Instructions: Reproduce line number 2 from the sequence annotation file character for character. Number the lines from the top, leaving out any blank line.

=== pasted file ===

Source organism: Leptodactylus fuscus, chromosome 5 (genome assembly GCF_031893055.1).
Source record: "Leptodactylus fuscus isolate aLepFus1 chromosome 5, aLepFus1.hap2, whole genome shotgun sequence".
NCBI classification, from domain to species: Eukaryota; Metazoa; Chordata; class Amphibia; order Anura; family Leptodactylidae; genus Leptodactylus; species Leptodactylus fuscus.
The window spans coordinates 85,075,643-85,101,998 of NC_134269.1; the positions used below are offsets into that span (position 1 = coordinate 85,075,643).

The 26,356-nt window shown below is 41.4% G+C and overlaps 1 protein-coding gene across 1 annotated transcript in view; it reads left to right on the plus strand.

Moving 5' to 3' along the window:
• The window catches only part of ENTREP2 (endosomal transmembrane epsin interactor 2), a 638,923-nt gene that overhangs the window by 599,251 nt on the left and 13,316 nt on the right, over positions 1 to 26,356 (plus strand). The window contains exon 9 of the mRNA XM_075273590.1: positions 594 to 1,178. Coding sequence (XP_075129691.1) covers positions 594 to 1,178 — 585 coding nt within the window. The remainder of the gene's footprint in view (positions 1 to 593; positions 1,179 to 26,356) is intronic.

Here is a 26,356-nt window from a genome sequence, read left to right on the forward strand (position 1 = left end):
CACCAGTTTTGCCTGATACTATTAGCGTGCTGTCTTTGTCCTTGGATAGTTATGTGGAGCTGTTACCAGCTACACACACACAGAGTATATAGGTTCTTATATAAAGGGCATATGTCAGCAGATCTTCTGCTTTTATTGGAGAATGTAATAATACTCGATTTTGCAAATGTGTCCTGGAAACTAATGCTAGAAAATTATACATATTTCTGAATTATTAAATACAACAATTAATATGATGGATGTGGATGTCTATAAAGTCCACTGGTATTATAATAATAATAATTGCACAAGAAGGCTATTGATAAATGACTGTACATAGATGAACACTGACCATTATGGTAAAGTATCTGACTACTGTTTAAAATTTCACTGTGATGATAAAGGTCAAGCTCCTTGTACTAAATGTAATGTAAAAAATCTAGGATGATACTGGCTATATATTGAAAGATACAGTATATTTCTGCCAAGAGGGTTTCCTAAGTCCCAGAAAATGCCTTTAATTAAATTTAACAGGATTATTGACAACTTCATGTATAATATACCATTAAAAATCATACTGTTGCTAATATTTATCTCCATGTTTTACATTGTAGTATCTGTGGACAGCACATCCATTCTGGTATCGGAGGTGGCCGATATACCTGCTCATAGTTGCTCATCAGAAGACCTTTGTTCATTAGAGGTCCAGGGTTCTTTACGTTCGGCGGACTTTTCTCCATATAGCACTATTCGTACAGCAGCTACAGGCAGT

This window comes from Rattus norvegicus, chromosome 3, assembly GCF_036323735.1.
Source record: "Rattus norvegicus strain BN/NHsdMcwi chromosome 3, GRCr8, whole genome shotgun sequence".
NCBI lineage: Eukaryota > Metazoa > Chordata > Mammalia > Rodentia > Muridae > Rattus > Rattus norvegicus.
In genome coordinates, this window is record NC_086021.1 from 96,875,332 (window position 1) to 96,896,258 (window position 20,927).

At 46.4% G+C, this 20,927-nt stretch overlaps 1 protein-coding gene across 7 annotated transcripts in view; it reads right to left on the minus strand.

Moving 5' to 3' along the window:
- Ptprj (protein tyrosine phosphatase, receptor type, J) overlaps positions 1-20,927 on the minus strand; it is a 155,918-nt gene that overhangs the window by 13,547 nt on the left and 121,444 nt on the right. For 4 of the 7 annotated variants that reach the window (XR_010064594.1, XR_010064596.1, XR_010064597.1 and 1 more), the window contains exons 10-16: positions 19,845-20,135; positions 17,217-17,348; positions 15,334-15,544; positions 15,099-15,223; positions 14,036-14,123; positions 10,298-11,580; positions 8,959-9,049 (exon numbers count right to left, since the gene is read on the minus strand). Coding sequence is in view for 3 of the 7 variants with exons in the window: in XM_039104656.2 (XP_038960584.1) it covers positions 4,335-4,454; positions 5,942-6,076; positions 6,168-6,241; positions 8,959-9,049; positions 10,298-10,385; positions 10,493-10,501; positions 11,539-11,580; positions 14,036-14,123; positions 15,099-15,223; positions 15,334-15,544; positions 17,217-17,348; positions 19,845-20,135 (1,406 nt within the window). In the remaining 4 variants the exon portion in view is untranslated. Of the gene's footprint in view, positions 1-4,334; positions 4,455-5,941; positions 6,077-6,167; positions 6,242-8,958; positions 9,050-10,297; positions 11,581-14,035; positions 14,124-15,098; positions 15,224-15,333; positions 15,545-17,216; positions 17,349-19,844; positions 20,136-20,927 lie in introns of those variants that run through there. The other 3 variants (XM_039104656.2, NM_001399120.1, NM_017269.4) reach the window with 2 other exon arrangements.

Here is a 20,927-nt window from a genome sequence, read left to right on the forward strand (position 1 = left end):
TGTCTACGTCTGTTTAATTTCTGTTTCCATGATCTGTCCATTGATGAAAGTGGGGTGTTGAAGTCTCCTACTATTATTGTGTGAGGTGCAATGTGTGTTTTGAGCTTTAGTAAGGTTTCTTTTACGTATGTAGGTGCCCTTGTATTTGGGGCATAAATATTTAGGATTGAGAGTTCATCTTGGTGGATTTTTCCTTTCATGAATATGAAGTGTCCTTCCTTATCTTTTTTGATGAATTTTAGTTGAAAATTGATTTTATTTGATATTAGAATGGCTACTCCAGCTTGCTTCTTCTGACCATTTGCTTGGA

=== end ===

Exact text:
Source record: "Leptodactylus fuscus isolate aLepFus1 chromosome 5, aLepFus1.hap2, whole genome shotgun sequence".